Published: Wed, June 06, 2018
Markets | By Erika Turner

Qatar Airways boss says only a man could do his 'challenging' job

Qatar Airways boss says only a man could do his 'challenging' job

The airline pointed to a Bloomberg News interview in which he said he had not meant to refer to all women at the company.

Qatar Airways Chief Executive Officer Akbar Al Baker is seen during the 52nd Paris Air Show at Le Bourget airport near Paris June 19, 2017.

The boss of Qatar Airways has sparked a sexism row after claiming a woman would not be able to do his job.

An IATA board photograph published last week featured one woman out of 26 airline chiefs - Christine Ourmières-Widener, chief executive of United Kingdom regional carrier Flybe.Other airline companies have made efforts to promote women to senior positions in recent years.

When asked what the association - long regarded as one of the world's most powerful "boys' club" - meant to do to increase the representation of women in the senior ranks of Middle East aviation, he responded: "That's not the case at Qatar Airways".

Though Al Baker's remarks prompted disapproval during the news conference, he's far from the first senior executive to find himself under fire for such statements. That's not the case at Qatar Airways, Al Baker told the reporter.

Addressing the International Air Transport Association's male-dominated annual meeting, Al Baker was asked what could be done to address the lack of women in Middle East aviation.

That's when Al Baker said that "of course" it "has to be led by a man".

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'So we actually encourage women. "There is no gender inequality in Qatar Airways or in my country", Al Baker said.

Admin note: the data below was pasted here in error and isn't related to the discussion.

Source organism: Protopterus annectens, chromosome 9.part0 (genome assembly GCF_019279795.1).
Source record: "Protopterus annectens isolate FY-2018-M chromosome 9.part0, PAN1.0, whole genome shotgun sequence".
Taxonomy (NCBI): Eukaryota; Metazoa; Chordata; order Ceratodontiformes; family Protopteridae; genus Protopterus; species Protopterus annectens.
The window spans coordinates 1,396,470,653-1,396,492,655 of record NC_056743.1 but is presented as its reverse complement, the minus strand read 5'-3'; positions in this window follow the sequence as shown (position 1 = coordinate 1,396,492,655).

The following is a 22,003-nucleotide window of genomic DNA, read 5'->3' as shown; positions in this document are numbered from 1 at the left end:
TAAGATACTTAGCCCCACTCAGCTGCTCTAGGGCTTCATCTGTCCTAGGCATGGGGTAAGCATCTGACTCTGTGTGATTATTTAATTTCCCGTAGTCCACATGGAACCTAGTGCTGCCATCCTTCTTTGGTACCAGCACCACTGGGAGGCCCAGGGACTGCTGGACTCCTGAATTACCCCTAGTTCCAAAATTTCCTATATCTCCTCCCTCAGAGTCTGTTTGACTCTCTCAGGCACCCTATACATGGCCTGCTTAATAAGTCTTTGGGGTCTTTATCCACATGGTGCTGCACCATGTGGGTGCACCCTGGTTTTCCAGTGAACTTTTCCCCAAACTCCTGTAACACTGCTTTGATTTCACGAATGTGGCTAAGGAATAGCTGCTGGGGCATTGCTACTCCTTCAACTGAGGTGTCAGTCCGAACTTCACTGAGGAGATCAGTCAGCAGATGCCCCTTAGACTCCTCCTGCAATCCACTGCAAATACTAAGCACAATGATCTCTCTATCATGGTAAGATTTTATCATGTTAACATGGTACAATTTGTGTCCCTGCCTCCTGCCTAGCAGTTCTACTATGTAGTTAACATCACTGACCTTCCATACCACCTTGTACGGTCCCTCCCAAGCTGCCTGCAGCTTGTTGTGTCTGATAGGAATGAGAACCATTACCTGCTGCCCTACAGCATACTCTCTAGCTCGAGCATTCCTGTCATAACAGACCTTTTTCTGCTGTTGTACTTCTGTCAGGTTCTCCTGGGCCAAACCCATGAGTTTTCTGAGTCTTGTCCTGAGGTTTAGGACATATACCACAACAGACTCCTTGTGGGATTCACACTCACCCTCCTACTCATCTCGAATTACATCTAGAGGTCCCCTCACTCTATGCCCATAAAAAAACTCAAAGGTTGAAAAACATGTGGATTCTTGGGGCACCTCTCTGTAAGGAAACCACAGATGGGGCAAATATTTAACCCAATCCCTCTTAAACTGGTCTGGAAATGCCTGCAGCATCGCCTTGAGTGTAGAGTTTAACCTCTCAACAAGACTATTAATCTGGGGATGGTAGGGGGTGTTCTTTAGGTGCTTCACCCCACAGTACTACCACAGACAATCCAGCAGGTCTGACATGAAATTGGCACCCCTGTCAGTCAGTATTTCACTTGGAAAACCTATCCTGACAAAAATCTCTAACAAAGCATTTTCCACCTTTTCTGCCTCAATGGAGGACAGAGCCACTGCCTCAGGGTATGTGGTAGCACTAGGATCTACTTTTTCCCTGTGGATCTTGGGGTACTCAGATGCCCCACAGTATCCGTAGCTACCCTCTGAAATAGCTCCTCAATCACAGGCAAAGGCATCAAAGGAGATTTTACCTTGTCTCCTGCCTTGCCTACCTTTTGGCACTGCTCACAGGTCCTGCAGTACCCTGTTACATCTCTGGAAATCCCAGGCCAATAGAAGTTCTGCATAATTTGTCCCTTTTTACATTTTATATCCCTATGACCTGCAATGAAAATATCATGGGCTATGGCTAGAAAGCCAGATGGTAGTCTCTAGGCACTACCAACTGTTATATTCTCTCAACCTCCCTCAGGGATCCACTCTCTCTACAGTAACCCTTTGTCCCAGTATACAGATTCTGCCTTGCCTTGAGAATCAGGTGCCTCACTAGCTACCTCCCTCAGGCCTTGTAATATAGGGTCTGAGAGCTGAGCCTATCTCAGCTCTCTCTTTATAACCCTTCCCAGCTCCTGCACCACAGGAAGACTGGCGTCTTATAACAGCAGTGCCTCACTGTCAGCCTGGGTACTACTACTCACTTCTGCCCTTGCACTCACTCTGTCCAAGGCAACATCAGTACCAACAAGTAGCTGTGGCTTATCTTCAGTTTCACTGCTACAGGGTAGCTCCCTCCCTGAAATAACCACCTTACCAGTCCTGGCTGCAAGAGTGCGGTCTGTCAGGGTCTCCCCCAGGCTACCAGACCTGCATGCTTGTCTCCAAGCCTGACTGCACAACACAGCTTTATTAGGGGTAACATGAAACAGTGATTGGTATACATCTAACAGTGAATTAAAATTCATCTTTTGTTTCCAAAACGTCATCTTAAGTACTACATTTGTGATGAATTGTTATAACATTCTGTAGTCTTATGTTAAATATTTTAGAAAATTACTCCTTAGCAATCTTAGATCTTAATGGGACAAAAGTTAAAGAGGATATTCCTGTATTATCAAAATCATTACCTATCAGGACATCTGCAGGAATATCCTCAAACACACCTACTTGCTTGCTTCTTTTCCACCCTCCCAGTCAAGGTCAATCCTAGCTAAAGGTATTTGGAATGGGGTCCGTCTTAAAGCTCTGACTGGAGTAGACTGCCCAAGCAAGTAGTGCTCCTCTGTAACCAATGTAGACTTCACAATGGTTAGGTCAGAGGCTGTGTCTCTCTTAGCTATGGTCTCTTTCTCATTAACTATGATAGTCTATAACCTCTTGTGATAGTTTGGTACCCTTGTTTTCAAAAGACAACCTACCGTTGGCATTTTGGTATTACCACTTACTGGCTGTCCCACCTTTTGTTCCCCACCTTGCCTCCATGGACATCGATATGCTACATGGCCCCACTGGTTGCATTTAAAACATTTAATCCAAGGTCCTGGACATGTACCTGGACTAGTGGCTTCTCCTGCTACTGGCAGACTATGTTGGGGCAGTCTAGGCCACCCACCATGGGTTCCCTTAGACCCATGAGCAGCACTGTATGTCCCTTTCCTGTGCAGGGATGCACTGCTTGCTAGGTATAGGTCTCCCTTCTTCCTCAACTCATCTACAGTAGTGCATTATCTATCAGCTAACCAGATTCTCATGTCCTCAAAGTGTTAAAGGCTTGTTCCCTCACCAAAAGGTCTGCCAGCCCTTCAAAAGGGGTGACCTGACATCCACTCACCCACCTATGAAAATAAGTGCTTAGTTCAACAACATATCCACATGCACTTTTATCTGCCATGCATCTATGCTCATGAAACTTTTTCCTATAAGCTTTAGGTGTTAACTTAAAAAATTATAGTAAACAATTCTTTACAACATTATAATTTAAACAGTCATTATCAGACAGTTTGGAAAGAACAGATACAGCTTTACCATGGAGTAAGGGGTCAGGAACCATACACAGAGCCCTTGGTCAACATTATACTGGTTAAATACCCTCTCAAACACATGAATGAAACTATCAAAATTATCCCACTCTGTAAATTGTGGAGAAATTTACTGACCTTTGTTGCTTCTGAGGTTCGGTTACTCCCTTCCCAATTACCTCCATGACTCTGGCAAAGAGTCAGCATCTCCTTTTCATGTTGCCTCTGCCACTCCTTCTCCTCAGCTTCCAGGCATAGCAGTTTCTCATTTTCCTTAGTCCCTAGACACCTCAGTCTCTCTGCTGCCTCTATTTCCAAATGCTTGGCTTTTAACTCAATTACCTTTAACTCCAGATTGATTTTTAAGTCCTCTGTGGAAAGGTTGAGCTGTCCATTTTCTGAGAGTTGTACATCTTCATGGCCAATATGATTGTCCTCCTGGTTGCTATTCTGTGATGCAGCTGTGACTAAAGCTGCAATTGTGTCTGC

Alan Joyce, the gay chief executive of Qantas Airways who campaigned for marriage equality in Australia, had sat next to Mr Baker at a session on the topic.

Joyce said: "It's the right business thing to do and it's the right moral thing to do".

"Aer Lingus recruited its first female pilot in 1977..."

'I think one of the reasons Qantas turned it around so dramatically is that we've embraced diversity'.

Although Al Baker quickly backtracked on his comments, stating that it would be his pleasure to "have a female CEO candidate [he] could then develop to become CEO", the Twitter community did not take too kindly to the embattled airlines chief.

But he said it was "going to take a long time to fix some of the issues that are inherent in our society", such as girls not studying science and technology in schools, which impacted their numbers in engineering and flying roles.

Qatar Airways has been banned from operating in or flying over 18 cities in the United Arab Emirates, Saudi Arabia, Bahrain and Egypt.

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